Gympie man who made war, but helped build peace
GYMPIE-born Arthur Laing was a survivor, firstly of the dangerous occupation of underground mining and then his service in both World Wars.
But he died too young, after not only making war, but helping to build the peace, forging an enduring international link between Australia and France.
He enlisted in Brisbane for active service in World War I on January 11, 1916.
His heroic contribution is recorded and preserved through the efforts of the Gympie Family History Society.
He served in France and was with his company when peace was declared, but stayed behind to help with the reconstruction effort, a task which helped Australia and New Zealand win the hearts of millions of French people, including the residents of Villers-Bretonneaux, who have turned their village into a permanent memorial to the Anzacs, including streets with Australian names and schools which display signs such as “Never forget Australia.”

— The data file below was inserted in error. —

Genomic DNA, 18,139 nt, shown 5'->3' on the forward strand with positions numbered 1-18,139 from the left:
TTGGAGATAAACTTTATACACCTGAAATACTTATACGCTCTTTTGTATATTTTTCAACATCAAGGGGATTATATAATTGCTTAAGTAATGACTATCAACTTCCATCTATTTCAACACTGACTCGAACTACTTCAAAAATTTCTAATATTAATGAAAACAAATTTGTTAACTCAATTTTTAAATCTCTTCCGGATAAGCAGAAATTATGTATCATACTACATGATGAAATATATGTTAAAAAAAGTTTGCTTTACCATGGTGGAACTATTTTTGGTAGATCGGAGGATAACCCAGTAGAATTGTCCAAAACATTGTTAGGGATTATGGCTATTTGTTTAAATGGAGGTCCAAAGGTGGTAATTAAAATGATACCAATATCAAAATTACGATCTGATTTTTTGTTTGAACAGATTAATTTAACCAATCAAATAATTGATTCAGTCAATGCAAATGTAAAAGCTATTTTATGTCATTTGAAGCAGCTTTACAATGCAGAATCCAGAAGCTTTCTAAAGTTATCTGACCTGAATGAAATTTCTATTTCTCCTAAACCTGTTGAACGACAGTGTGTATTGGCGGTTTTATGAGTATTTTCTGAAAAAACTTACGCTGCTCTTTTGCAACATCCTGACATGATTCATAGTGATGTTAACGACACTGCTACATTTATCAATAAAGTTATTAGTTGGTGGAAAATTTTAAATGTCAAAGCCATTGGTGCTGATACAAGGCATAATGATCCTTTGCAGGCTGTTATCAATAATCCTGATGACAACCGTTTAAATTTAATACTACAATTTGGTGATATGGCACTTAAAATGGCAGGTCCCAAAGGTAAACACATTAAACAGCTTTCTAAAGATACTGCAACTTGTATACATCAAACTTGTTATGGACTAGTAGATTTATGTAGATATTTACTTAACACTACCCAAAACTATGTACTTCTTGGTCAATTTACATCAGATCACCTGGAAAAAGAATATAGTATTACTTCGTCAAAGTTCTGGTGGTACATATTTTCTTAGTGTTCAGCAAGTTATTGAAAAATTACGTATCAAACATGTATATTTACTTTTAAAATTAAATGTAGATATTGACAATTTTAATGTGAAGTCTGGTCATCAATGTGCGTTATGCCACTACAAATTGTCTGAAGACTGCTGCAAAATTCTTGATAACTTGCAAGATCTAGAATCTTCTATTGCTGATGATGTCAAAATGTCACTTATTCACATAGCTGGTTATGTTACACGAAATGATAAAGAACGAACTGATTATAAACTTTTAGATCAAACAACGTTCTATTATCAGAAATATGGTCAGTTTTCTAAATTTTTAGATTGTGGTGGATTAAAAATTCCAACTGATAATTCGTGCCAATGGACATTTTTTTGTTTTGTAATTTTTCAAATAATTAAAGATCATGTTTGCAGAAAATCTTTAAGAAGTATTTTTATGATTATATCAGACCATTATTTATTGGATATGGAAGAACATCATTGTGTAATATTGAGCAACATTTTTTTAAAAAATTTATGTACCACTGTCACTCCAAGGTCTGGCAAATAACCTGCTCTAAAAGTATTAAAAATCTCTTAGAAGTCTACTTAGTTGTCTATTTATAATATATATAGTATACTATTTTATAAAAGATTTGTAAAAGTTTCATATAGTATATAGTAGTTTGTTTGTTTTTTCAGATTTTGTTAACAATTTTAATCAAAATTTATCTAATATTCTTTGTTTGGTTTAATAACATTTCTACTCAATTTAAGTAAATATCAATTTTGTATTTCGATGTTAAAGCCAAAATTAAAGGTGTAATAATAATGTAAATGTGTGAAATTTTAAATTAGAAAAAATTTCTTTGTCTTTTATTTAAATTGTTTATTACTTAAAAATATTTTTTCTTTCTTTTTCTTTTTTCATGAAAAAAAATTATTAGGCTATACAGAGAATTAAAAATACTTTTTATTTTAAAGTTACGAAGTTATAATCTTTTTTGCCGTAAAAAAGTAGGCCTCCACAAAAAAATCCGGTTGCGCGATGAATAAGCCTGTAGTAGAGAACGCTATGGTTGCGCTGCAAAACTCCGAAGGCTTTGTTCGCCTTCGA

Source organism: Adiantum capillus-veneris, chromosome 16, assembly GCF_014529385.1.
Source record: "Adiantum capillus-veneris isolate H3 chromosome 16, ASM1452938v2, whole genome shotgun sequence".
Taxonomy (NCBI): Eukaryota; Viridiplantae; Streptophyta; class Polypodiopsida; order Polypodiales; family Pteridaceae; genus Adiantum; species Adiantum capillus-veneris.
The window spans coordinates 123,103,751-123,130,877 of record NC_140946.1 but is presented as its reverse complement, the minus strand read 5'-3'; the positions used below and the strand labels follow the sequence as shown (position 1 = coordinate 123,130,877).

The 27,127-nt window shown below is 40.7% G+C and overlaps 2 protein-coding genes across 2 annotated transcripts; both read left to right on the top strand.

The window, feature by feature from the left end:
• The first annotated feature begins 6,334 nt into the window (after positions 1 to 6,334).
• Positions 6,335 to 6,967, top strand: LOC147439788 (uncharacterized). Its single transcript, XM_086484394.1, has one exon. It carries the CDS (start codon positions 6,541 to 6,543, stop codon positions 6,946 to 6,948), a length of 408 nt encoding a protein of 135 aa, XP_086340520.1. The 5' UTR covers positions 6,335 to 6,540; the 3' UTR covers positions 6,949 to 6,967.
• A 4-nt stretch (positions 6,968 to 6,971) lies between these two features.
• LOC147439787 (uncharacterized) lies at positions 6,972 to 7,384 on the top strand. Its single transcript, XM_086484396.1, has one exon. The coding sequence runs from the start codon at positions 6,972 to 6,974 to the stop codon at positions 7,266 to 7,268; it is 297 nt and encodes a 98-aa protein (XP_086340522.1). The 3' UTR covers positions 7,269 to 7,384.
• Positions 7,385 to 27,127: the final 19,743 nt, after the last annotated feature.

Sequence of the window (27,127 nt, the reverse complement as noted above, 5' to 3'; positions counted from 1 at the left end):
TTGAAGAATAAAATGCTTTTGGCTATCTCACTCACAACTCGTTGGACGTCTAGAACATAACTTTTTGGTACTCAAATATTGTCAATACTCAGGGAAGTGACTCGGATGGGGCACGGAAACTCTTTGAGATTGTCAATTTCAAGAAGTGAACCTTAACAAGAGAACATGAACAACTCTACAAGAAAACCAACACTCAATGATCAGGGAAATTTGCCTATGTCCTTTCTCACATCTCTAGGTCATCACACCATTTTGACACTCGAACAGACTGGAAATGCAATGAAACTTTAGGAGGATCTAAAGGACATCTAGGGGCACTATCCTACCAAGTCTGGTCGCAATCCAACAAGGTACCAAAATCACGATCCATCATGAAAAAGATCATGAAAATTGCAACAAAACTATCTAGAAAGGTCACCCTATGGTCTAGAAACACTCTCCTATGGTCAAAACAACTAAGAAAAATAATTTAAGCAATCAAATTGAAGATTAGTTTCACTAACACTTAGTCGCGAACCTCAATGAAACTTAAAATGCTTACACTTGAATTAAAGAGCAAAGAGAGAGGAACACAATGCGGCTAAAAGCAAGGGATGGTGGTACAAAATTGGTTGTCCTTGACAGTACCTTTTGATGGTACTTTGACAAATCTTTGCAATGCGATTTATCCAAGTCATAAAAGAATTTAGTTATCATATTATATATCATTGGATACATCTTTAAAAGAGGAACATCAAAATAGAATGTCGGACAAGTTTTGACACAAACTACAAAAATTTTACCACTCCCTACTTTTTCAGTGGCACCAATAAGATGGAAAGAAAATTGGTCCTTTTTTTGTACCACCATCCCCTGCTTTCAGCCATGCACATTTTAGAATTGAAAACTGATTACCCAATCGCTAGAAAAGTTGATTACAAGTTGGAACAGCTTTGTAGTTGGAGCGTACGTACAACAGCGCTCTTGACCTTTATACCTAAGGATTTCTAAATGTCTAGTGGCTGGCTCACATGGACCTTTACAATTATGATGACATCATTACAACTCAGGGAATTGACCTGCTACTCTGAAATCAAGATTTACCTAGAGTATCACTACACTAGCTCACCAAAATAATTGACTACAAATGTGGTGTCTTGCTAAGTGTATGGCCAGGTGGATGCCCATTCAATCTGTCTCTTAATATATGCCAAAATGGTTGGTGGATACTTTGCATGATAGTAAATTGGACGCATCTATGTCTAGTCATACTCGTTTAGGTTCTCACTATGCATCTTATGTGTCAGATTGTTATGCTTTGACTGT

His work after the war was still dangerous, as he cleared delayed action mines and helped repair roads and bridges in the area.
He returned to Brisbane Rd, Gympie and worked as a labourer, marrying Eileen Mackey on May 16, 1923.
He re-enlisted with the Army on October 18, 1939, to serve in World War II and was a corporal with the 14th Garrison Battalion.
Discharged from the Army in 1941, he died five years later in Brisbane.
He was 46.